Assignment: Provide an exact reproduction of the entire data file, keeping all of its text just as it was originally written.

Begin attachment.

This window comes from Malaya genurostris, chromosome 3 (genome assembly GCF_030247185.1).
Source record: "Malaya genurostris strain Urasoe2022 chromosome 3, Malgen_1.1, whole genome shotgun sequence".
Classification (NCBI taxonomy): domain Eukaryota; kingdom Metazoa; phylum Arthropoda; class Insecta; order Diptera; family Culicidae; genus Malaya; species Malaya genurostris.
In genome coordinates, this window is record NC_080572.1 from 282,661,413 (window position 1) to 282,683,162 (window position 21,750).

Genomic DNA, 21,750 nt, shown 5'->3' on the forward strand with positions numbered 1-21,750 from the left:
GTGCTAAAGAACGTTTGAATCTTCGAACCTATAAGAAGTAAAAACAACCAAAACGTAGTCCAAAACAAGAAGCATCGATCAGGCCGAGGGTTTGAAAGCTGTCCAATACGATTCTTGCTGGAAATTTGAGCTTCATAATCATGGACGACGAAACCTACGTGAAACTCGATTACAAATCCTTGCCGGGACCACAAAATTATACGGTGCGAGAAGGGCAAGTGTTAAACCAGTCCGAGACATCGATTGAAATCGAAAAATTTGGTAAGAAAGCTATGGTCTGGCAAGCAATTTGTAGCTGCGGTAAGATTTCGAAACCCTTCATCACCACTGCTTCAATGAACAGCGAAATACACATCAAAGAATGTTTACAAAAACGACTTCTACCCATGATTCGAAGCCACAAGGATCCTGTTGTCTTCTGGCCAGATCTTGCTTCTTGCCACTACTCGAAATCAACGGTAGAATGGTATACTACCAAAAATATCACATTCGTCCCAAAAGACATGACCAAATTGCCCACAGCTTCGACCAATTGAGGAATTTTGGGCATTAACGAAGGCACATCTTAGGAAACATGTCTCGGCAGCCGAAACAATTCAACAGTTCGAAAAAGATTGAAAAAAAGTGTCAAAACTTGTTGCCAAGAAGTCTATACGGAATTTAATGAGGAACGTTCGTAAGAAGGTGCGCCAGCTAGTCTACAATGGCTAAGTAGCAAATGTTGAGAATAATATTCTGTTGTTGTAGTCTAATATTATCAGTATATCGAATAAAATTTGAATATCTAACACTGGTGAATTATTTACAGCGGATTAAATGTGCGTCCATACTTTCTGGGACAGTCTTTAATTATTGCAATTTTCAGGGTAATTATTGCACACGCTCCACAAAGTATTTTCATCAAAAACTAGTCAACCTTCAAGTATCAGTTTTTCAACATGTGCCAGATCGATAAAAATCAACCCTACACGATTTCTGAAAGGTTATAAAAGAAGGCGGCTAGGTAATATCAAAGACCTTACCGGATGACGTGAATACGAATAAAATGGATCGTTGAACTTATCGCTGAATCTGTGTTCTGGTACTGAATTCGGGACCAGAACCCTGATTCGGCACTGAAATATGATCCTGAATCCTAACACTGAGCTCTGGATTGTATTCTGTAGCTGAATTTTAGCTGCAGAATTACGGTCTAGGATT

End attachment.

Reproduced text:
This window comes from Malaya genurostris, chromosome 3 (genome assembly GCF_030247185.1).
Source record: "Malaya genurostris strain Urasoe2022 chromosome 3, Malgen_1.1, whole genome shotgun sequence".
Classification (NCBI taxonomy): domain Eukaryota; kingdom Metazoa; phylum Arthropoda; class Insecta; order Diptera; family Culicidae; genus Malaya; species Malaya genurostris.
In genome coordinates, this window is record NC_080572.1 from 282,661,413 (window position 1) to 282,683,162 (window position 21,750).

Genomic DNA, 21,750 nt, shown 5'->3' on the forward strand with positions numbered 1-21,750 from the left:
GTGCTAAAGAACGTTTGAATCTTCGAACCTATAAGAAGTAAAAACAACCAAAACGTAGTCCAAAACAAGAAGCATCGATCAGGCCGAGGGTTTGAAAGCTGTCCAATACGATTCTTGCTGGAAATTTGAGCTTCATAATCATGGACGACGAAACCTACGTGAAACTCGATTACAAATCCTTGCCGGGACCACAAAATTATACGGTGCGAGAAGGGCAAGTGTTAAACCAGTCCGAGACATCGATTGAAATCGAAAAATTTGGTAAGAAAGCTATGGTCTGGCAAGCAATTTGTAGCTGCGGTAAGATTTCGAAACCCTTCATCACCACTGCTTCAATGAACAGCGAAATACACATCAAAGAATGTTTACAAAAACGACTTCTACCCATGATTCGAAGCCACAAGGATCCTGTTGTCTTCTGGCCAGATCTTGCTTCTTGCCACTACTCGAAATCAACGGTAGAATGGTATACTACCAAAAATATCACATTCGTCCCAAAAGACATGACCAAATTGCCCACAGCTTCGACCAATTGAGGAATTTTGGGCATTAACGAAGGCACATCTTAGGAAACATGTCTCGGCAGCCGAAACAATTCAACAGTTCGAAAAAGATTGAAAAAAAGTGTCAAAACTTGTTGCCAAGAAGTCTATACGGAATTTAATGAGGAACGTTCGTAAGAAGGTGCGCCAGCTAGTCTACAATGGCTAAGTAGCAAATGTTGAGAATAATATTCTGTTGTTGTAGTCTAATATTATCAGTATATCGAATAAAATTTGAATATCTAACACTGGTGAATTATTTACAGCGGATTAAATGTGCGTCCATACTTTCTGGGACAGTCTTTAATTATTGCAATTTTCAGGGTAATTATTGCACACGCTCCACAAAGTATTTTCATCAAAAACTAGTCAACCTTCAAGTATCAGTTTTTCAACATGTGCCAGATCGATAAAAATCAACCCTACACGATTTCTGAAAGGTTATAAAAGAAGGCGGCTAGGTAATATCAAAGACCTTACCGGATGACGTGAATACGAATAAAATGGATCGTTGAACTTATCGCTGAATCTGTGTTCTGGTACTGAATTCGGGACCAGAACCCTGATTCGGCACTGAAATATGATCCTGAATCCTAACACTGAGCTCTGGATTGTATTCTGTAGCTGAATTTTAGCTGCAGAATTACGGTCTAGGATT